ROCKVILLE, Ind. (WTHI) - In many prisons, 25 or even 50 percent of the inmates willcommit crimes and return to prison. However, a Wabash Valley prisonis working with long-time addicts to make sure they don't comeback.
The Rockville Correctional Facility is fighting the war ondrugs inside the prison walls. The C.L.I.F.F. program (Clean Livingis Freedom Forever) is a specialized, intensive nine-month rehabprogram. It's also one of the most successful prison rehabs in thecountry.
Every woman in prison has a story and Leanna and Annie's are nodifferent than anyone else in the C.L.I.F.F. program.
"When I was out there in my addiction, I chose death," Leanna, arecovering cocaine addict, said. "I've overdosed severaltimes."
"I was staying on the streets," Annie, another recovering heroinaddict, said. "Full-blown addict, I mean, I was the worst, I did itall."
From the dim, desperate corners of prison to the C.L.I.F.F. dormyou can definitely tell a difference. In the elite prison drugdorm, there are splashes of color, coupled with inspirationalwords, you wouldn't know it houses some of the worst drugaddicts.
Leanna spends most of her time in therapy with her peers butsoon she's be back on the outside, struggling to stay sober.
"I have to be able to cope with being able to go past a liquorstore," Leanna said. "I have to be able to cope with my family andset boundaries that are still in their addiction."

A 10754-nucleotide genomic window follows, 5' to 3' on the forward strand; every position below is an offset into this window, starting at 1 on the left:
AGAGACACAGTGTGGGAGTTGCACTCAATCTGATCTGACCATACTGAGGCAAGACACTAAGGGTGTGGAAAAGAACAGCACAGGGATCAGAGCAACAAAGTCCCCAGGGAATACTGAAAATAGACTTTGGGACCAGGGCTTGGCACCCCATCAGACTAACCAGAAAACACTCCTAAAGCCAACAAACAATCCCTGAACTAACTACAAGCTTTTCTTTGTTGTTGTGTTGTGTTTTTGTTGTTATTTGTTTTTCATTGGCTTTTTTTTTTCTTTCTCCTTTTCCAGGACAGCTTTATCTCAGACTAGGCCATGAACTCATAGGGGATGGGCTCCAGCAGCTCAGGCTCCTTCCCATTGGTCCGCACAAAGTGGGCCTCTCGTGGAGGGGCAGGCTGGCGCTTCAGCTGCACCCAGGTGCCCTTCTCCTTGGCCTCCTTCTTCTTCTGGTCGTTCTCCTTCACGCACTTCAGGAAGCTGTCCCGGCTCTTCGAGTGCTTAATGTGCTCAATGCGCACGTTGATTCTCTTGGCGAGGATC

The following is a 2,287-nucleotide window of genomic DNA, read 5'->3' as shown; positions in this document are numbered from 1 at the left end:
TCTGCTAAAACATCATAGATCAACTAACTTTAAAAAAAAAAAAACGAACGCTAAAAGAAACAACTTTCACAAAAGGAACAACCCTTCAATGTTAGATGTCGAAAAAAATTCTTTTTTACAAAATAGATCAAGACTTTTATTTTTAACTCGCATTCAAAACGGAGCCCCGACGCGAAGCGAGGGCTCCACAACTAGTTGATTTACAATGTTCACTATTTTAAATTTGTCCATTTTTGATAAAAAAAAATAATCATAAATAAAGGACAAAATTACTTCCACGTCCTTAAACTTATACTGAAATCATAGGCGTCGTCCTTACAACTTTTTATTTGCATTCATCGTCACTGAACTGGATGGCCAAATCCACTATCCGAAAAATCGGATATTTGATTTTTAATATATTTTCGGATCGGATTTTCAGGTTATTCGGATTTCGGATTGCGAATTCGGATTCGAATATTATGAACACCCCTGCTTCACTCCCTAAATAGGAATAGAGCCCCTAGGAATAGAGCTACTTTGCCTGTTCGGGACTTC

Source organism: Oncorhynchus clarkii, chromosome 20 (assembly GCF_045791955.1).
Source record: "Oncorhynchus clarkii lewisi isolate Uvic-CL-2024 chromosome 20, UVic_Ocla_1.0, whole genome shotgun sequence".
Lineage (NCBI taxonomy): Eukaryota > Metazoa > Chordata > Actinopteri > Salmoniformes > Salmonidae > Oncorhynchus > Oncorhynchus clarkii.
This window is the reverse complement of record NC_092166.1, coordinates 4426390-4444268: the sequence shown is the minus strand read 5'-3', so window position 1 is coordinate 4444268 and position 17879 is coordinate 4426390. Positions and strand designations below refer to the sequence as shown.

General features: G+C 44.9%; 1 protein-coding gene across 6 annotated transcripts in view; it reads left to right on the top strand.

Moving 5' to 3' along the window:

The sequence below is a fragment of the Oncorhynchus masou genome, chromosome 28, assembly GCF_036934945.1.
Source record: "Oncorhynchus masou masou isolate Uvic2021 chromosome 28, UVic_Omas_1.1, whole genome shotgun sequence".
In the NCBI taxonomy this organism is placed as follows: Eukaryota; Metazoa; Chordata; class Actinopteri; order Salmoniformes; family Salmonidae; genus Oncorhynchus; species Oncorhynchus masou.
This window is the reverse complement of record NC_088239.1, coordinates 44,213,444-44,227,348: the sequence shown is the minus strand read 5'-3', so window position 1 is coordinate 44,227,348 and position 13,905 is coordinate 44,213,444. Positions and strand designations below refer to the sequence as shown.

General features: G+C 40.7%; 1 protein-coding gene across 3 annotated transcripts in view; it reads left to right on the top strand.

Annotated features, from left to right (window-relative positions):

This isn't Leanna's first time in prison but she said it's herlast.
"Today, I have goals, plans for my future, I have hope and I canlook at myself in the mirror and like the person I see, I lovemyself," Leanna said.
While Leanna plans for her new future, Annie is concentratingon her new journey to recovery. Looking at Annie you'd never knowthe young mother's dark struggle with heroin.
"I was so unhealthy in every way, I was almost dead, my spiritwas dead," Annie said. "You gotta fill it with good stuff so youdon't feel like there's an emptiness."
Annie's found her own way to fill the darkness by getting herbody healthy and her spirit.
Annie and Leanna are two very different women who share onegreat fear: Relapsing and returning to prison.
The inmates are putting their hope into the program, hoping tostay sober, hoping to stay out of prison. Statistically, theirchances are good, out of a dozen women, only one will return toprison.
The success of C.L.I.F.F. is written all over the walls, womenpaint murals, showcasing their own hopes for the future. It doesn'tlook like prison, but for many of the women it may be their lastchance for survival.
"You do have a second chance, prison has saved my life," Leannasaid.
Meanwhile, Annie continues her recovery hoping for a betterlife and to be a better mother.
Leanna is expected to be released from prison this month. Sheplans on attending college.
As for Annie she's still serving time, writing songs andpoetry, some of which are being published.
Right on cue, Thursday’s early winter storm dumped snow and ice on the Wabash Valley but county highway crews were a step ahead of the weather’s arrival pre-treating the 897 miles of pavement in the county.
A fire has engulfed the First Prairie Creek Church in Vigo County.
A four car accident in eastern Vigo County leaves one person dead.
Workers at a new eatery in Terre Haute are preparing to open.
Otter Creek Township is on its way to getting a new fire station.
Knox County Commissioner Don Halter is ahead of the game when it comes to winter weather preparedness. But the man-power may have a hard time running full throttle. The Knox County highway budget took big cuts in 2013.